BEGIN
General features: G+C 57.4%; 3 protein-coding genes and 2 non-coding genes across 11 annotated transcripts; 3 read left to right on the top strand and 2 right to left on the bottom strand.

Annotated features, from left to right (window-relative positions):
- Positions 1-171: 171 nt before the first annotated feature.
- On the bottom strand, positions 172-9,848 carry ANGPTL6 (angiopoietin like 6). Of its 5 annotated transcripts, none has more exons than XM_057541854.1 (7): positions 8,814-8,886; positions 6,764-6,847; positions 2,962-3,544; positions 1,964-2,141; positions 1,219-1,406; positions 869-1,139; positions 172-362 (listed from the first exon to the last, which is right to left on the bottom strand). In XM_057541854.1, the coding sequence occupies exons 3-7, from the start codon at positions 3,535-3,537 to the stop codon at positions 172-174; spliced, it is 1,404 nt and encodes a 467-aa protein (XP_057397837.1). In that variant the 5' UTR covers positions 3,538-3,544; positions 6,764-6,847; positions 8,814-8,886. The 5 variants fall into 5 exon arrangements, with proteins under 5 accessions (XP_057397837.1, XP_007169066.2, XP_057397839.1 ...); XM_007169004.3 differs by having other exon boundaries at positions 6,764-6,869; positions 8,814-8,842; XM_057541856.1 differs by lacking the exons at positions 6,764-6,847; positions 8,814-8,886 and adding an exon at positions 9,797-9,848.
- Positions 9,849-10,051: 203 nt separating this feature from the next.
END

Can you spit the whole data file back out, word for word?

General features: G+C 57.4%; 3 protein-coding genes and 2 non-coding genes across 11 annotated transcripts; 3 read left to right on the top strand and 2 right to left on the bottom strand.

Annotated features, from left to right (window-relative positions):
- Positions 1-171: 171 nt before the first annotated feature.
- On the bottom strand, positions 172-9,848 carry ANGPTL6 (angiopoietin like 6). Of its 5 annotated transcripts, none has more exons than XM_057541854.1 (7): positions 8,814-8,886; positions 6,764-6,847; positions 2,962-3,544; positions 1,964-2,141; positions 1,219-1,406; positions 869-1,139; positions 172-362 (listed from the first exon to the last, which is right to left on the bottom strand). In XM_057541854.1, the coding sequence occupies exons 3-7, from the start codon at positions 3,535-3,537 to the stop codon at positions 172-174; spliced, it is 1,404 nt and encodes a 467-aa protein (XP_057397837.1). In that variant the 5' UTR covers positions 3,538-3,544; positions 6,764-6,847; positions 8,814-8,886. The 5 variants fall into 5 exon arrangements, with proteins under 5 accessions (XP_057397837.1, XP_007169066.2, XP_057397839.1 ...); XM_007169004.3 differs by having other exon boundaries at positions 6,764-6,869; positions 8,814-8,842; XM_057541856.1 differs by lacking the exons at positions 6,764-6,847; positions 8,814-8,886 and adding an exon at positions 9,797-9,848.
- Positions 9,849-10,051: 203 nt separating this feature from the next.